Dream the days away,
I wanna… sing my song
so let the music play.

I have to get my fix, and fly tonight
and when the clock strikes 6, on Fri-day Night..

I’m gonna blow it all away…

Wise words from Michael Grey of ‘Weekend’ fame. Empathy is all good and well, but exactly how many of you are feeling as exhilarated as I am? Unlike the good Ms Newton (the absence of whom will be sorely missed by the close of of my inane dribble), I happen to be perkier than usual, not due to reasons of intimacy and Inland Revenue, I hasten to add.

I, dear readers, am going to lands trodden by many a medical student in the midsts of time. During my hallowed holiday elective period, I shall be gracing the citizens of Sri Lanka, Singapore, Australia and New Zealand with my presence. If any of you are about, I’d be delighted to meet you.

Anyway, onwards and upwards to better things. Here’s to hoping Richard Hammond, Alan Johnson & Gordon Brown recover from the testing times of the week just gone.

Hope y’all have a time as great as mine.
Tchuss!

Filed under: Current affairs

Race conviction without victim

by Sunny at 11:15 am    

This is hilarious.

Robert McGlynn, of Llansamlet, Swansea, was fined by Swansea magistrates for racially aggravated disorderly conduct after abusing an Asian woman. The woman was never traced but witness Lydia Rees reported the incident.

McGlynn, 40, was convicted after the only witness to the incident, Lydia Rees saw him shouting abuse at a traditionally-clothed Asian woman in the Hafod area of Swansea on 13 June this year.

Mrs Rees, 43, told magistrates she was shocked to hear him shout “Sieg Heil” and other abuse at the woman through his open car window.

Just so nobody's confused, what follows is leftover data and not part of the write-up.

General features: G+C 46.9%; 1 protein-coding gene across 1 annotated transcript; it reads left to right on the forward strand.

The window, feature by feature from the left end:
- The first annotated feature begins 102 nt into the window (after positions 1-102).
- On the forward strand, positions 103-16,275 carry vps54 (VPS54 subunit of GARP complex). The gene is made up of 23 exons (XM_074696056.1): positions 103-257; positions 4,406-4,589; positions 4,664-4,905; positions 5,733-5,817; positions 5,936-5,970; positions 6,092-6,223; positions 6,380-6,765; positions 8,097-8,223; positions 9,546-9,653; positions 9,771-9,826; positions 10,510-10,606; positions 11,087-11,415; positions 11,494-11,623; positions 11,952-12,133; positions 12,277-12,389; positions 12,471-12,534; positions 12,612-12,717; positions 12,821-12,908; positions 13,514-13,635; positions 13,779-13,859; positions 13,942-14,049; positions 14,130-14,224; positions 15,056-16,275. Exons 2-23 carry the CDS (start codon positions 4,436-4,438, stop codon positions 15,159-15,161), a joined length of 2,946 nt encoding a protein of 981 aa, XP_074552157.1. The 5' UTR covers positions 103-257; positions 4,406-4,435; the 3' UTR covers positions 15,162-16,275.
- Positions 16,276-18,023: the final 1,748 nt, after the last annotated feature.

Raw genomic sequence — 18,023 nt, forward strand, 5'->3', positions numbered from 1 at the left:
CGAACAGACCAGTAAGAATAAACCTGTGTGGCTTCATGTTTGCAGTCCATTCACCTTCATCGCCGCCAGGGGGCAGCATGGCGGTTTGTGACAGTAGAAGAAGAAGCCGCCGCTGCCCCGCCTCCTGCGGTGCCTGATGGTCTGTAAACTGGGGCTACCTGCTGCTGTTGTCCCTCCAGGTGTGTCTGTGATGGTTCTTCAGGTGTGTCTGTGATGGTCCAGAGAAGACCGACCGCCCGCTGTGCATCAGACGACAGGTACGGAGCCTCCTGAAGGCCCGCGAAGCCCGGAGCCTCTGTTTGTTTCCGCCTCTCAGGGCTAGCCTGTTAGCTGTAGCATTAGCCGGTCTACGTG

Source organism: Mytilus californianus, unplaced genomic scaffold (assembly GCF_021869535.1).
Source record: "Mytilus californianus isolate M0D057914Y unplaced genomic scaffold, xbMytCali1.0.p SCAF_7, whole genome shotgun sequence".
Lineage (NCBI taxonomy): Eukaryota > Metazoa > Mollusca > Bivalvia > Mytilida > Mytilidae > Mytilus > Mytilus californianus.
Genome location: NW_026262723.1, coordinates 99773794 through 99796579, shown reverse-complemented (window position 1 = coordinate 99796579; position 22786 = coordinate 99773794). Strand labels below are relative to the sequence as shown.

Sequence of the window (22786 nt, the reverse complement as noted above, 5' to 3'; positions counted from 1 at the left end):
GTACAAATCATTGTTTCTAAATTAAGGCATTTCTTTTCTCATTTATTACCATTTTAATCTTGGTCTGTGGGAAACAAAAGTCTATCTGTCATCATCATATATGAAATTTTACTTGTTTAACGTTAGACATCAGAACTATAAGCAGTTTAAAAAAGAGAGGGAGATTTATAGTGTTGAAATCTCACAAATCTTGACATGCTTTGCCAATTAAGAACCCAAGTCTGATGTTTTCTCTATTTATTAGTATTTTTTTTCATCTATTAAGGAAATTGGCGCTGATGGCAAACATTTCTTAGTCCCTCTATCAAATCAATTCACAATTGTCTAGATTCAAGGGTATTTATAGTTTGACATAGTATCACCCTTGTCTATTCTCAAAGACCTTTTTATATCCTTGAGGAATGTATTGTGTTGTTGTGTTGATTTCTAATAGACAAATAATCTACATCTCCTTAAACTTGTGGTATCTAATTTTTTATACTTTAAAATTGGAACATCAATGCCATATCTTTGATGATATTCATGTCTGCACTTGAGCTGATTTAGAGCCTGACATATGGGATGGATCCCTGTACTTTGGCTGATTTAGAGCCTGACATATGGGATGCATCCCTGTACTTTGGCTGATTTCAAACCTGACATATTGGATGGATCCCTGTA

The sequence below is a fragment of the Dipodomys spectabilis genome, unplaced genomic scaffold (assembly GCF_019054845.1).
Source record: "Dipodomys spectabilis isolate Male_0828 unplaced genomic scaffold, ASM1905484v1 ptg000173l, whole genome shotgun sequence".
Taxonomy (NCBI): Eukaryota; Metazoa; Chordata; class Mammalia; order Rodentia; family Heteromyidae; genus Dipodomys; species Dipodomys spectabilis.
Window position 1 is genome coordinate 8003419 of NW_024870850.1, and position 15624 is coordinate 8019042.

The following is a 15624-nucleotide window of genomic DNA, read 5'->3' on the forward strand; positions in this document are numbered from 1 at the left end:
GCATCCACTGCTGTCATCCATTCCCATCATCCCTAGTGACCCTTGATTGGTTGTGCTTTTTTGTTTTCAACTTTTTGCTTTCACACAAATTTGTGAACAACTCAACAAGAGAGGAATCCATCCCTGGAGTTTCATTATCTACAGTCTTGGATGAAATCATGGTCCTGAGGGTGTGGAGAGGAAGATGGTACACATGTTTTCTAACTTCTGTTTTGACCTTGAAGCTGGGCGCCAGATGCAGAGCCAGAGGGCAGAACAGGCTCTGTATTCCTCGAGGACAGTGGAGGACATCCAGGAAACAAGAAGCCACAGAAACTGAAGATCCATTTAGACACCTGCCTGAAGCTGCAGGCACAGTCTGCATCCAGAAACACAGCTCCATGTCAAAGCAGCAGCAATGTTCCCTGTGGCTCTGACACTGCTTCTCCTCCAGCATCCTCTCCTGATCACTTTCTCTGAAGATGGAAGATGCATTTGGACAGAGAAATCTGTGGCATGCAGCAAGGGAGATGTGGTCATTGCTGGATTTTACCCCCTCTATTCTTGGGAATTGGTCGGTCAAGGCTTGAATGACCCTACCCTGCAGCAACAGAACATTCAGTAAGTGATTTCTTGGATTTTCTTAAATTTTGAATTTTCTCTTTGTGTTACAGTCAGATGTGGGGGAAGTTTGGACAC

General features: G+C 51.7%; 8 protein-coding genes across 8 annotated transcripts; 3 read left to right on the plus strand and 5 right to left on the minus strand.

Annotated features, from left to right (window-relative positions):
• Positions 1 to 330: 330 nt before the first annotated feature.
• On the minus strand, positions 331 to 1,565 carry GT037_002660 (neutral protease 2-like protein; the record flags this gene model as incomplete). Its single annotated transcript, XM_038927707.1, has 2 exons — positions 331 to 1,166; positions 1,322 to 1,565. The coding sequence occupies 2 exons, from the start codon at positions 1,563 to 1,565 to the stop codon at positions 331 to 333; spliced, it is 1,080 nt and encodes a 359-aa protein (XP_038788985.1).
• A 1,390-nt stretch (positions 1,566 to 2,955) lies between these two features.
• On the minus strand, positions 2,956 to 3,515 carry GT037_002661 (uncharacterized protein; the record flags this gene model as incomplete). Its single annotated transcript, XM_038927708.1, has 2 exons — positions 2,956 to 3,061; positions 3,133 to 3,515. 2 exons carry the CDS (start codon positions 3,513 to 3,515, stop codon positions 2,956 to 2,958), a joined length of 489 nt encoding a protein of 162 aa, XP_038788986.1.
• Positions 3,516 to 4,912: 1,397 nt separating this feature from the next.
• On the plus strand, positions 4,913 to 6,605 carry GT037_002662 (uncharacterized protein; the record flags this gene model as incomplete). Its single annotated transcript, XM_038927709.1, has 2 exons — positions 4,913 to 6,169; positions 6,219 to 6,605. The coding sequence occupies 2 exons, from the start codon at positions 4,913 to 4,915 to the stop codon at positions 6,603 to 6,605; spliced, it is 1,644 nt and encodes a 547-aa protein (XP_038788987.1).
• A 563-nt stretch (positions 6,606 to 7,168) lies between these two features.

Well done to Lydia Rees for reporting it. [Hat tip: Bevan]

Filed under: Race politics,The BNP
21st September, 2006

With friends like these…

by Sunny at 10:23 pm    

Human Rights Watch has just published a report on the situation in Azad Kashmir (the part of Kashmir controlled by Pakistan) following the earthquake last year. The report is very critical on two fronts: the government’s policy following the earthquake and its persecution of pro-independence Kashmiris.

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Branson makes $3bn climate pledge

by Leon at 4:47 pm    

The Virgin boss said he would give all profits from his travel firms, such as airline Virgin Atlantic and Virgin Trains, over the next 10 years.

One of the UK’s best known entrepreneurs, he made the announcement at a news conference in New York.

Worth an estimated £3bn, Sir Richard started his career in the record industry before moving into everything from mobile phones to credit cards.

“We are very pleased today to be making a commitment to invest 100% of all future proceeds to the Virgin Group from our transportation interest, both our trains and airline businesses, into tackling global warming,” he said. [Via BBC News]

Is this is just a cynical ploy to get more people on Virgin planes/trains because this’ll make them look ‘greener’?

Filed under: Environmentalism

Buddhism USA’s 4th largest religion

by Al-Hack at 12:05 pm    

Buddhism is growing apace in the United States, and an identifiably American Buddhism is emerging. Teaching centers and sanghas (communities of people who practice together) are spreading here as American-born leaders reframe ancient principles in contemporary Western terms.

Though the religion born in India has been in the US since the 19th century, the number of adherents rose by 170 percent between 1990 and 2000, according to the American Religious Identity Survey. An ARIS estimate puts the total in 2004 at 1.5 million, while others have estimated twice that. “The 1.5 million is a low reasonable number,” says Richard Seager, author of “Buddhism in America.”